I have been reading a lot about Dave Ramsey’s Debt Snowball Plan wherein the first order of business is to pay off the smallest debt first as opposed to starting with the highest one. Do I think it works? Yes. Looking at our finances now, I see that this is working pretty well for us.
- It is very achievable. By ticking off small payments from your list first, debt payment will seem less daunting.
- It makes debt payment quicker (due to the momentum it builds as you scratch off one debt after another).
So how does it work?
The first step we did back in December was to cut back on our expenses and saved what we can save.
Cable TV for P1,000 a month? Weekly movie dates that amount to P1,000 each time you go see a movie? Who needs those when you have Netflix for just P350 a month?
Daily coffee dates? Nah! Just brew a cup at home and enjoy an early morning caffeine treat from your balcony.
Eat outs? How about cooking your own food at home? Take it up a notch by growing your own food. Why buy when you can grow them yourself, right? (I now grow my own tomatoes and onions from our condo balcony!)
We have saved quite a lot just by making these simple lifestyle changes. And when we received our bonuses last December, we did not spend them on lavish gifts. We just bought the minis a simple gift each and took them on a budget trip to Baguio. The rest of the money was kept in the bank to prepare for 2016.
It took a lot to successfully implement delayed gratification, especially during the holidays, but it paid off. I really wanted to buy the new iPhone, but soon realized it is an unnecessary expense. Arjay wanted to purchase accessories for our car, but we thought those accessories are not urgent concerns. We are thankful we were able to control ourselves despite having money to spend that month!
Come January 2016, while people were scrambling to get back on their feet (financially), we had a month’s worth of money to pay for our January bills even before they arrived. Arjay calls it sandbagging.
The advantages of being a month ahead of your expenses are that it lessens the struggle to look for money to spend come bill time (no more paycheck-to-paycheck living) and you get to have a very good overview of your income and expenses (hence it becomes easier to put money away in your savings).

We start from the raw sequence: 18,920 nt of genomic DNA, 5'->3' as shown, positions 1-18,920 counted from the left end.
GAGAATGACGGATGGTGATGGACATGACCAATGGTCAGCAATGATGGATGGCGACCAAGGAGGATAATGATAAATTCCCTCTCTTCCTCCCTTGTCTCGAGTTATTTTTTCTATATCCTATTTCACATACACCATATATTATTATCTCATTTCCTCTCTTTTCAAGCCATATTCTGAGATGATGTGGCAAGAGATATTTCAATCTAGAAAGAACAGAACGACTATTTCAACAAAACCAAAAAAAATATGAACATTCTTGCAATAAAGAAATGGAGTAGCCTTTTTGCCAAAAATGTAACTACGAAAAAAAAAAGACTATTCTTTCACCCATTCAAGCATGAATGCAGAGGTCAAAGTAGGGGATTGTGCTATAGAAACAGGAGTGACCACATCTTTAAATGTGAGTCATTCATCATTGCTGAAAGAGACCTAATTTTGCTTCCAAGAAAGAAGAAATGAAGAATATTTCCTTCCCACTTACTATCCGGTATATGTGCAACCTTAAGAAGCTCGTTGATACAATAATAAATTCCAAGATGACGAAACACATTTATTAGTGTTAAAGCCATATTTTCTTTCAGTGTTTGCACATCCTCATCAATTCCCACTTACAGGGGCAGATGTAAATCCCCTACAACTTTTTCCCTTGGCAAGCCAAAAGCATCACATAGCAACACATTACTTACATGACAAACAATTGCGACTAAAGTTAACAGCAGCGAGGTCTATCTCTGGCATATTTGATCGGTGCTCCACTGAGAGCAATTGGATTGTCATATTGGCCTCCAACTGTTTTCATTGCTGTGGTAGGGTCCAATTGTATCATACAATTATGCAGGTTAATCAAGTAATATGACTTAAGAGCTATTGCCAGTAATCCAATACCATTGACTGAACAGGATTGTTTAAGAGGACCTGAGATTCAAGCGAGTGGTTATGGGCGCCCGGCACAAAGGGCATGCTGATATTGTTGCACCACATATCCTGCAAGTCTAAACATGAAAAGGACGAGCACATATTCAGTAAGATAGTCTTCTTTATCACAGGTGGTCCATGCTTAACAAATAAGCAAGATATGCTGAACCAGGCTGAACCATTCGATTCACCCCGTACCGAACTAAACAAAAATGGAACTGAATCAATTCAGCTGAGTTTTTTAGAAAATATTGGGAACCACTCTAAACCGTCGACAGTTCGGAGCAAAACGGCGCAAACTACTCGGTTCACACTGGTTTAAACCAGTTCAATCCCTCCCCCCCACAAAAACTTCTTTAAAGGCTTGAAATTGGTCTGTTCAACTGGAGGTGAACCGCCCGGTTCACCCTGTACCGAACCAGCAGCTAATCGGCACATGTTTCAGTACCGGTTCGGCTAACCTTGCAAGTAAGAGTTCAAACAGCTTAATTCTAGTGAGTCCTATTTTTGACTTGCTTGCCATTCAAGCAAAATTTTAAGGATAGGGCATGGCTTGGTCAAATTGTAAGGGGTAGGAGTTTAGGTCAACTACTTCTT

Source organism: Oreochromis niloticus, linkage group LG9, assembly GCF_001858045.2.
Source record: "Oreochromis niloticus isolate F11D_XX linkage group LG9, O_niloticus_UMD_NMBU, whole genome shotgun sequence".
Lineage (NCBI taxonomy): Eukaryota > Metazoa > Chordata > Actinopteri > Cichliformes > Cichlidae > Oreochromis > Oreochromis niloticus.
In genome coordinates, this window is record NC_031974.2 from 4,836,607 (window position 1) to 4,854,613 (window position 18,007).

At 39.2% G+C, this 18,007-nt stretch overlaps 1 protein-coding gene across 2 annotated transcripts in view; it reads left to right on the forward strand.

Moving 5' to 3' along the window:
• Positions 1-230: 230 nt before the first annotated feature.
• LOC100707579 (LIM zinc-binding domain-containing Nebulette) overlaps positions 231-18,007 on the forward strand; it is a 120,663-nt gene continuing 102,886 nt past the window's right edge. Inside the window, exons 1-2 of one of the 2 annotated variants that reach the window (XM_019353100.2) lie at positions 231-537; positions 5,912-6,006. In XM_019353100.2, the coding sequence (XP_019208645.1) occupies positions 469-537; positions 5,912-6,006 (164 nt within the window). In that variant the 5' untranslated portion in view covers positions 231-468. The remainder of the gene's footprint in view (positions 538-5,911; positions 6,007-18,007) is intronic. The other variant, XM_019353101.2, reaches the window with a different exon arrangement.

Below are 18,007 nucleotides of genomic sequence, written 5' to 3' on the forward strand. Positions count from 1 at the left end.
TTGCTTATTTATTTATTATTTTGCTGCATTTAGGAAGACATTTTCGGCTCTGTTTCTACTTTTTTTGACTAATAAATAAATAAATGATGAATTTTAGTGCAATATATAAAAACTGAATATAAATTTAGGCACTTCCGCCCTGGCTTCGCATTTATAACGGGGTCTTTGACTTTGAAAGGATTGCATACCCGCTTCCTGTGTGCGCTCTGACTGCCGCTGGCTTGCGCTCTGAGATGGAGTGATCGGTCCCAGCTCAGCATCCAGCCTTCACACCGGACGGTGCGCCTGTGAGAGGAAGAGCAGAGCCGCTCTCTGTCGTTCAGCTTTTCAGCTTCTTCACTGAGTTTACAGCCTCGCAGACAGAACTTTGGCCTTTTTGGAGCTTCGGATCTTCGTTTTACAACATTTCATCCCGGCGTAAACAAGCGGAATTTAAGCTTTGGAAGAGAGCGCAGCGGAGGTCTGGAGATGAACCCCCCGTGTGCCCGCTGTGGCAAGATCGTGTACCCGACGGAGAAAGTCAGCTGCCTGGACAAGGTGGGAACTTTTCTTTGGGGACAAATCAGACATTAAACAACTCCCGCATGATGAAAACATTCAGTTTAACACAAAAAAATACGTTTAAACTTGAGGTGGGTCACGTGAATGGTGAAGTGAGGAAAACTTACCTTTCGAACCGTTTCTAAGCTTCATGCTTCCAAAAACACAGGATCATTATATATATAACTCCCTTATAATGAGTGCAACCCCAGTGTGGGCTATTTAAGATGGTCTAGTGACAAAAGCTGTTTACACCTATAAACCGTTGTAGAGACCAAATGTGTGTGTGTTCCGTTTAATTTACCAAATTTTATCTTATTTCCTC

Instead of waiting every 15th and 30th of the month, imagine having money prepared at the start of the month to pay off your bills. To make this even more of a success, pair this with the envelope (or plastic accordion, whichever makes you happy) method so you know exactly where the money should go for the whole month.
Since we already have our January bills taken care of, all we need to think about are our February bills plus our seed money for the Debt Snowball Method.
Combined with the money left from December (this is the amount after putting away money for January) and my and Arjay’s January incomes, we again implemented the envelope method for February and used the extra amount to add to the payment of our smallest debt. Can you see where this is going?
Example computation using the Debt Snowball Method:
If we keep up with this payment scheme, who knows? We might just pay off that P2.6M debt within a year! If we don’t, at least we are on our way to becoming debt-free.
- Remove unnecessary purchases from your expenses.
- If you have extra money, go a month ahead of your expenses and implement the envelope system.
- If you don’t have extra money, it is still worth it to implement the envelope system.
- Make your minimum monthly payments to all your debts. Do not skip a single one to avoid costly penalties.
Are you paying off debt too? If you have tried the Debt Snowball Method, share your story in the comments section below!